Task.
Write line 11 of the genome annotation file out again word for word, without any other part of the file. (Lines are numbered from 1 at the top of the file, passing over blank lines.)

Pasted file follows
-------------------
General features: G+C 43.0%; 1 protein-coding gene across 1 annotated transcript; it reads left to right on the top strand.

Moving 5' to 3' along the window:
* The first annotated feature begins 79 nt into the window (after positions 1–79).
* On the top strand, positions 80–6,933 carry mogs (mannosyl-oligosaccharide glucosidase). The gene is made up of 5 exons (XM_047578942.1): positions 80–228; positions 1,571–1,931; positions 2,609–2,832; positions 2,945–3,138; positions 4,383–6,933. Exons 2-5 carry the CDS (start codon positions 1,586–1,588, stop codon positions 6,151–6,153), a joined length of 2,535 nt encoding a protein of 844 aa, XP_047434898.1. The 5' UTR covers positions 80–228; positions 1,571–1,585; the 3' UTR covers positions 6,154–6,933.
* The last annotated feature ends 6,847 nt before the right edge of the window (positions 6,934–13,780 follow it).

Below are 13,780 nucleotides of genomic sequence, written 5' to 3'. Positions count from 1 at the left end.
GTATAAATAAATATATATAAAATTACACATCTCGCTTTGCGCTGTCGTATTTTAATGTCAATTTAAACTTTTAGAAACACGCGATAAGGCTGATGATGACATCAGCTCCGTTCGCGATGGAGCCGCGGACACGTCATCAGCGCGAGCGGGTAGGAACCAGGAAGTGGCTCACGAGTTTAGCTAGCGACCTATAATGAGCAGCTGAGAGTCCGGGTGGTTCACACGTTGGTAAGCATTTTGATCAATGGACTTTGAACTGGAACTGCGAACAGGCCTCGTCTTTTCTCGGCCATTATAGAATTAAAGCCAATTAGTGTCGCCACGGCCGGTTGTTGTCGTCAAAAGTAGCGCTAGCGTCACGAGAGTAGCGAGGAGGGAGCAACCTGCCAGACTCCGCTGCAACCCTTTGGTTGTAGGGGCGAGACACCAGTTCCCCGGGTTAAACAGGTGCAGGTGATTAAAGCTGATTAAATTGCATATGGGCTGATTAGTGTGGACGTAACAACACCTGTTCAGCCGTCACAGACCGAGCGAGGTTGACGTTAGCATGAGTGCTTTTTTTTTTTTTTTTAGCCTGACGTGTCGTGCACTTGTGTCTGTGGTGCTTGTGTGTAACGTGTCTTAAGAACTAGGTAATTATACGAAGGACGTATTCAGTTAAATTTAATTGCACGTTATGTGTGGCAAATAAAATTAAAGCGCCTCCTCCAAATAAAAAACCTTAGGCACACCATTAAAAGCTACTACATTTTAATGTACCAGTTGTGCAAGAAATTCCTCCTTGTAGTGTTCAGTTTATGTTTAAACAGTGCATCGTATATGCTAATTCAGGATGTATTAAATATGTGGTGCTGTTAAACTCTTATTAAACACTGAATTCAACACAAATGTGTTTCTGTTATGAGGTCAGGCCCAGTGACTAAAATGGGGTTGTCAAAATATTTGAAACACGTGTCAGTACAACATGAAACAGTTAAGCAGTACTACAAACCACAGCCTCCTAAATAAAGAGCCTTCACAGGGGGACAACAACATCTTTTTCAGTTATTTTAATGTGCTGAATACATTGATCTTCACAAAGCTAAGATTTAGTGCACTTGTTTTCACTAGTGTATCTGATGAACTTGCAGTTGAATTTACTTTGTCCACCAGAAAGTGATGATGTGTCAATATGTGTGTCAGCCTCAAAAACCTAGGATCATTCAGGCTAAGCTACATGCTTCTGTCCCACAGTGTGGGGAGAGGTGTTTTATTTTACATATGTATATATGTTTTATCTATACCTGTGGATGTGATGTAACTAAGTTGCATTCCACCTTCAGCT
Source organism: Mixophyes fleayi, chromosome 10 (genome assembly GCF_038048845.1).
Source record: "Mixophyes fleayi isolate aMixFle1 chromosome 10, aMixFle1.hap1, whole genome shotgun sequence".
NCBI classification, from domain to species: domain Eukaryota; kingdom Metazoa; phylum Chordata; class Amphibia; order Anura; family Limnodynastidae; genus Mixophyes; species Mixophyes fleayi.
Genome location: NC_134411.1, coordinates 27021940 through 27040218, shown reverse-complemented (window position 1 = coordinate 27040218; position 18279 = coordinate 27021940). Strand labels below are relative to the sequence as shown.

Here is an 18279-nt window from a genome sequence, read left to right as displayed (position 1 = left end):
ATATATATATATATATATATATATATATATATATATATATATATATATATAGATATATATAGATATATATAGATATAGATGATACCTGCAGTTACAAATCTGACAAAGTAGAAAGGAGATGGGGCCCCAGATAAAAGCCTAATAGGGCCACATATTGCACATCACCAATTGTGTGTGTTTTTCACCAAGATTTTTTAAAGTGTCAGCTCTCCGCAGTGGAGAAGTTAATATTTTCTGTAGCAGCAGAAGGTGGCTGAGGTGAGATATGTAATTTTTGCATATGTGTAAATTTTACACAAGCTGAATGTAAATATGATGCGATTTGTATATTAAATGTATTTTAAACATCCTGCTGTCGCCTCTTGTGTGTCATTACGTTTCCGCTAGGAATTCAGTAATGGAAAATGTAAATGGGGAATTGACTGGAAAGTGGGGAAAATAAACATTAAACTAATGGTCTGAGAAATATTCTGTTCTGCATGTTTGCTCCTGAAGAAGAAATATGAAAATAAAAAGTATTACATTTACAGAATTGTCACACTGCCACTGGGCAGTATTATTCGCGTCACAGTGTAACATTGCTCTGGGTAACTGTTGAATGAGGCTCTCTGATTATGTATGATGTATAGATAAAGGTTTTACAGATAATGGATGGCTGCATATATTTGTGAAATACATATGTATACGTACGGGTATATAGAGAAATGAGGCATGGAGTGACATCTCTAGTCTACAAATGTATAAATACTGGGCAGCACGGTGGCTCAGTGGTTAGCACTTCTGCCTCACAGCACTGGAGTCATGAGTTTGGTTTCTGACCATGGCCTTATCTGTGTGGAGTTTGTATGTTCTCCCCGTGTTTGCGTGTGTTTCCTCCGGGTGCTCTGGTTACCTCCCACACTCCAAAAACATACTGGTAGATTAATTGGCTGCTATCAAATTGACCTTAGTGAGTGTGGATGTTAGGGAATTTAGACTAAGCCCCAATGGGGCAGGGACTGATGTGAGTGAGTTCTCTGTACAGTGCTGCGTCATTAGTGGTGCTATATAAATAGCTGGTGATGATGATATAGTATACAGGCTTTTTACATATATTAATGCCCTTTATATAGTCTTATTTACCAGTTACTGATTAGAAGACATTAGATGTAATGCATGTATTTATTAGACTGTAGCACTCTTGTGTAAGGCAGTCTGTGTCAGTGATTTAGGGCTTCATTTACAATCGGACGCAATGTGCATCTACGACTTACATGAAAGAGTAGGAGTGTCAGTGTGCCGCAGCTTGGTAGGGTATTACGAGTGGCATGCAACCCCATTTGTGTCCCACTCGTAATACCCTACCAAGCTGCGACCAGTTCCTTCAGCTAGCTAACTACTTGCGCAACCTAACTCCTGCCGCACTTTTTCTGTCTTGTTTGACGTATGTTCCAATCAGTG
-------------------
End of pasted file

Genome location: NC_134411.1, coordinates 27021940 through 27040218, shown reverse-complemented (window position 1 = coordinate 27040218; position 18279 = coordinate 27021940). Strand labels below are relative to the sequence as shown.